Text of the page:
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Truckers plan LA/Long Beach work stoppage Wednesday to protest AB5

Truckers plan LA/Long Beach work stoppage Wednesday to protest AB5


Affected by California's AB5 bill, truck drivers in the three major ports in the western United States - Los Angeles, Long Beach and Oakland announced that they will strike one after another starting today! To make matters worse, labor negotiations for the U.S. national freight railroad are also facing a deadline, and if the government refuses to intervene, the railroads and unions will choose to shut down or go on strike next Monday. This would exacerbate the container backlog at the Port of Los Angeles/Long Beach, and would further increase port congestion in the eastern U.S., with a "catastrophic" impact on the weakened U.S. economy.




The Port of Los Angeles/Long Beach will go on strike from July 13, US time, and the Port of Oakland will go on strike from the 18th, US time. About 100 truck drivers at the ports of Los Angeles and Long Beach have stopped working to protest the controversial legislation, according to an update at 4 p.m. U.S. time on Wednesday. A spokesman for the Port of Los Angeles confirmed Wednesday morning that the shutdown had not disrupted activity at the terminal. "The Port of Los Angeles Police will assist in ensuring that all parties can express their First Amendment rights while ensuring the port continues to operate safely," the spokesman said. The Port of Long Beach also confirmed Wednesday that access and roads to the terminal remain open for now.


On June 28, the U.S. Supreme Court declined to hear the California Trucking Associations lawsuit against AB5, sending the case back to the U.S. Ninth Circuit Court of Appeals. An owner and operator planning to take part in a port strike said he did not want to be an employee driver, preferring to remain an independent contractor. Gordon Reimer, manager of Southern California-based FHE Express, said the company uses 75 owners and operators to move cargo between ports in Southern California, many of whom plan to participate in Wednesday's strike. He has informed the trucking company's customers that the strike could cause delays in shipments.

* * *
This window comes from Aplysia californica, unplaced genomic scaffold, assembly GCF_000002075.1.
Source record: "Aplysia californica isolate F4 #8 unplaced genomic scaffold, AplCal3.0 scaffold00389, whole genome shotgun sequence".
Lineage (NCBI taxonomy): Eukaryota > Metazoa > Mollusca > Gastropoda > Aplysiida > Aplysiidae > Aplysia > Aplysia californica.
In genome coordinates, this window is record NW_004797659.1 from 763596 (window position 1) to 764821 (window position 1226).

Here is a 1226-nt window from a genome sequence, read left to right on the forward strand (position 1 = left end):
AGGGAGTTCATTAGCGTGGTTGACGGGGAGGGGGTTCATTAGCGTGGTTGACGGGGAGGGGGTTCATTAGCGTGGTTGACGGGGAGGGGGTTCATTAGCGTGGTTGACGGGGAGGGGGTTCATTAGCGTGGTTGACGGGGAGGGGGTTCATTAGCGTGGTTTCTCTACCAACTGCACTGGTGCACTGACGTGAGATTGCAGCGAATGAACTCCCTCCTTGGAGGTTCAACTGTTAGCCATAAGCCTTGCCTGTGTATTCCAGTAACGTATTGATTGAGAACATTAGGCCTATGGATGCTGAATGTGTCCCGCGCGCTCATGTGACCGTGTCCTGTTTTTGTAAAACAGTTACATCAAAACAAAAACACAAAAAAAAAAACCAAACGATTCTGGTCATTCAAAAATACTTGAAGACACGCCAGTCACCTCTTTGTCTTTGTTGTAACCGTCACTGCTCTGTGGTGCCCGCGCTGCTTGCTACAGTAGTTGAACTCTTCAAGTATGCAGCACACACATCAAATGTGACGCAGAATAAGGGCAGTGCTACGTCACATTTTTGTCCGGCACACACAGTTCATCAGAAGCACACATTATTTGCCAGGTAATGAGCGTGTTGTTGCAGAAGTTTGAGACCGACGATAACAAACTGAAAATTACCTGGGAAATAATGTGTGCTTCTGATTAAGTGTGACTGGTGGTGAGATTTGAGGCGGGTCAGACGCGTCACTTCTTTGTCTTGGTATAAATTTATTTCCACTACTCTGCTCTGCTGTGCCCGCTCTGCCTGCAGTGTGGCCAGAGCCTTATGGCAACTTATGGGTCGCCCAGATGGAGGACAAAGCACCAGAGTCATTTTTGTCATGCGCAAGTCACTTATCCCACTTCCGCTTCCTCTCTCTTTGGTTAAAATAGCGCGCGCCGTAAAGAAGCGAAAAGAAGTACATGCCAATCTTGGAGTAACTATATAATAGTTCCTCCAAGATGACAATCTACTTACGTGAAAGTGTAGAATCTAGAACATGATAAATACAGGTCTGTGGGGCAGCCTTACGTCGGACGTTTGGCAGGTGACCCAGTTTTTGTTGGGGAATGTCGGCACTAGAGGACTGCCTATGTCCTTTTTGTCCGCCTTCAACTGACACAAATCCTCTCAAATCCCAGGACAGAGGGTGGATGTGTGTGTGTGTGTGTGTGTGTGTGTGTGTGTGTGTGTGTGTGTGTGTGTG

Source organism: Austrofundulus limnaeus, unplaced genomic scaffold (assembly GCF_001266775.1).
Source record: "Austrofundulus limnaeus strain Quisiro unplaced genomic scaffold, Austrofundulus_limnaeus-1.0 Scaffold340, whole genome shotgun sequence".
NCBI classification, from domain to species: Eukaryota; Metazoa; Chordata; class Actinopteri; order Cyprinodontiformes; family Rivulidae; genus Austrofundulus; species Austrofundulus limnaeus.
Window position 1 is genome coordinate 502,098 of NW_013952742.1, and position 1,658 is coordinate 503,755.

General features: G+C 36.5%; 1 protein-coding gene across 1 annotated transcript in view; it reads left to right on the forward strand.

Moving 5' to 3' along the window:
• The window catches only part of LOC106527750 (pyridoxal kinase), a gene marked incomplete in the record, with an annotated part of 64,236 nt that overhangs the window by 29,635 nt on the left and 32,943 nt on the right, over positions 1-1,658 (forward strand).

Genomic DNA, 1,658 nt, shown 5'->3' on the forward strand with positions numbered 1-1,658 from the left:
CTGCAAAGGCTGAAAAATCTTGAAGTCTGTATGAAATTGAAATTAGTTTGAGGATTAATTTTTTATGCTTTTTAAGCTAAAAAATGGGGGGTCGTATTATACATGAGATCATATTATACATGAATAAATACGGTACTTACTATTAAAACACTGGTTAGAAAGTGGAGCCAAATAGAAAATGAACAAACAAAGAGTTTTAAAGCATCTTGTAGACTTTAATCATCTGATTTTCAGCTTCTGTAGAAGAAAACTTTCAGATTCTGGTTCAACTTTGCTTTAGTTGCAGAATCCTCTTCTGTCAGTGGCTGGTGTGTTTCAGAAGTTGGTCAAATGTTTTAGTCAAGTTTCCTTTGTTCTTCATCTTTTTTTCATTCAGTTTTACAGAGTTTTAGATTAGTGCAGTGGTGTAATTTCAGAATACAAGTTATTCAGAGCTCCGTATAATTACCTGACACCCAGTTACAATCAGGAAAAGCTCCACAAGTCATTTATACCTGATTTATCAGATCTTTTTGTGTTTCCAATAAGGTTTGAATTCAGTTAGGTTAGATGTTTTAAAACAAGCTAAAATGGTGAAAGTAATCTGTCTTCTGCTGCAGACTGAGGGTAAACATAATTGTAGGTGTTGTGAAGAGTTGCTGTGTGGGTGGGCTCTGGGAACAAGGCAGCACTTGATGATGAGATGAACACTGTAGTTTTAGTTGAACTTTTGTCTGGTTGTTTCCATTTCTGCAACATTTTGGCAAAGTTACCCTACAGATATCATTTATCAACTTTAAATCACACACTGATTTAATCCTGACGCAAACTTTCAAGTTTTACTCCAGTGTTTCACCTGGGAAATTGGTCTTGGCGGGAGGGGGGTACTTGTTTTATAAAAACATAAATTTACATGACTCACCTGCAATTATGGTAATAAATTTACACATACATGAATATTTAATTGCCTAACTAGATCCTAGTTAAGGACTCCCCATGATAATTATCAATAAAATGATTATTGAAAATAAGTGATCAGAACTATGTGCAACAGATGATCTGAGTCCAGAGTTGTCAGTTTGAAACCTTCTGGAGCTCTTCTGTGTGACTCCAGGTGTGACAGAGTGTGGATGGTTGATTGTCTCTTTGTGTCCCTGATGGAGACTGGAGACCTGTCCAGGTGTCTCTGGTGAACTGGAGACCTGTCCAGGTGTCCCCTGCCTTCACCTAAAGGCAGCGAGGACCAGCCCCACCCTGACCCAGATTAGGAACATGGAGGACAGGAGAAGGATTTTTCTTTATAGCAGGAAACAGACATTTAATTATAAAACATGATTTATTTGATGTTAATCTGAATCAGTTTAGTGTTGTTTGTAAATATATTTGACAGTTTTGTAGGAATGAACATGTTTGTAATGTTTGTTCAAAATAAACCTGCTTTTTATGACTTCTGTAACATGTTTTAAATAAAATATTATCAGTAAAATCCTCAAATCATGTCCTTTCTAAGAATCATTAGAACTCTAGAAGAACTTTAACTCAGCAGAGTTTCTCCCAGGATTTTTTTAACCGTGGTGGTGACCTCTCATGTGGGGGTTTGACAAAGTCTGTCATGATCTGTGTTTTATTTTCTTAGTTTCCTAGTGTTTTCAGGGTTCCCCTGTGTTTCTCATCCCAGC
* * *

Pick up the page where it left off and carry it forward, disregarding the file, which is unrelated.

In the north, a number of trucking companies carrying containers in and out of the Port of Auckland have been notified by owner-operators that they plan to strike next Monday (July 18). Bill Aboudi, president of AB Trucking, said it shifted to a hire-based business model a few years ago, but as the impact of AB5 became apparent, many trucking companies serving California ports are closing, selling or moving operations out of California. Some older owner-operators are being forced to leave the industry. Some young independent operators are either looking for another career or leaving California entirely to drive trucks elsewhere.


The Association of Locomotive Engineers and Train Workers (BLET), which represents the 23,000 workers affected by the negotiations, said on Tuesday that more than 99 percent of its members voted to approve the strike. The U.S. railroad industry is already plagued by staffing shortages that have affected fertilizer shipments and caused congestion at major U.S. seaports. In May, the head of the independent federal agency that oversees the rail industry lashed out at the railroad, saying the railroad had cut 45,000 jobs over the past six years, or almost 30 percent of its workforce. Amtrak has assured investors that it is negotiating with unions over pay, furlough and health care cost-sharing and making progress on hiring and retention.


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